Harvard: Specialty Firms to Thrive

Spending on home improvements by homeowners is expected to increase at a 3.7 percent inflation-adjusted compound annual rate over the next decade according to a new report released by the Remodeling Futures Program of the Joint Center for Housing Studies. After strong growth earlier this decade where low financing costs and strong returns to house values encouraged upper-end remodeling projects, spending reached $280 billion in 2005. Recently, the remodeling industry has softened.

“The 2006 slowdown in the broader housing sector was reflected in the remodeling industry, with many homeowners putting their improvement activity on hold until the market stabilizes,” explains Nicolas P. Retsinas, director of the Joint Center.

Retsinas adds, “When the industry emerges from its current slowdown, investments in older homes that missed the last round of home improvements, the desire for energy-efficiency retrofits, and growing pressure to upgrade the rental stock will ensure a healthy recovery.”

Foundations for Future Growth in the Remodeling Industry, the most recent report in the Improving America’s Housing series, also addresses changes in the structure of the remodeling industry. Despite recent industry concentration, remodeling firms remain very fragmented, as self-employed contractors not only account for a majority of businesses in the industry, but also for most of the recent growth. In lieu of consolidation, many remodeling contractors have become more specialized. Among the larger companies, specialization has led not only to stronger revenues, but also to more stable receipts. “By specializing, remodeling firms can achieve efficiencies even if their revenues do not reach the levels of traditional scale economies,” notes Kermit Baker, director of the Remodeling Future Program.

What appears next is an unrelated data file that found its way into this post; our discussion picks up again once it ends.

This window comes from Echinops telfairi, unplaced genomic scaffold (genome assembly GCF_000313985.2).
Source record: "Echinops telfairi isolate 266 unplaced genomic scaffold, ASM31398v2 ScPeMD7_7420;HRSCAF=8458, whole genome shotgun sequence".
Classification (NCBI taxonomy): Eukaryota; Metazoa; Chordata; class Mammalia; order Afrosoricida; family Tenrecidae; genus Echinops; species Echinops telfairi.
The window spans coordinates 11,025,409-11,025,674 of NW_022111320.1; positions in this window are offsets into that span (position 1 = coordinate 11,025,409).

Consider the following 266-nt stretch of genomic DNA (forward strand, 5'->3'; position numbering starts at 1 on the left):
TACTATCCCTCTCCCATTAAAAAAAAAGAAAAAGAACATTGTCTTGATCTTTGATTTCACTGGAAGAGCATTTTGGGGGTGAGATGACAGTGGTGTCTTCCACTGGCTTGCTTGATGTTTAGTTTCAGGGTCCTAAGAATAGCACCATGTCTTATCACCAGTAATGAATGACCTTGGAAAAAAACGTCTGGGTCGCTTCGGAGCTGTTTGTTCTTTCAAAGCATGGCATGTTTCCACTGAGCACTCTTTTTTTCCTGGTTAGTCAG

The recent slowdown in home sales means owners are staying in their homes longer. This will change the composition of home improvement spending. “Recent buyers often focus on updating their kitchens and baths as well as adding rooms or making structural changes,” remarks Amal Bendimerad, a research analyst at the Joint Center. “Given that their use of space is already well established, longer-term owners make different spending options, choosing to maintain the condition of their homes.”

Also, the age of the nation’s housing is increasing. With two-thirds of homes now at least a quarter century old, growing numbers are in age ranges where improvement spending traditionally is high. Rising home energy costs also are causing homeowners to put energy efficiency near the top of their remodeling concerns. Finally, given the push for homeownership in recent years, rentals have seen declining levels of investment. Growing demand for upper-end apartments has already encouraged more spending on these units.

Increases in the numbers of households and in per household expenditures on home improvements, especially as the high-end market segment returns, ensures solid growth in remodeling activity over the coming decade. However, the mix of remodeling demands will be reshaped by immigrants, seniors and nonfamily households, thereby producing a more sustainable pace of growth. Homeowner spending on remodeling projects is projected to increase 44 percent between 2005 and 2015. “The professional remodeler portion of the home improvement market is expected to grow 46 percent, or 3.8 percent per year in inflation-adjusted dollars between 2005 and 2015,” notes William Apgar, senior scholar at the Joint Center. “At the same time, D-I-Y spending should grow a respectable 3.2 percent annually and increase almost 38 percent.”

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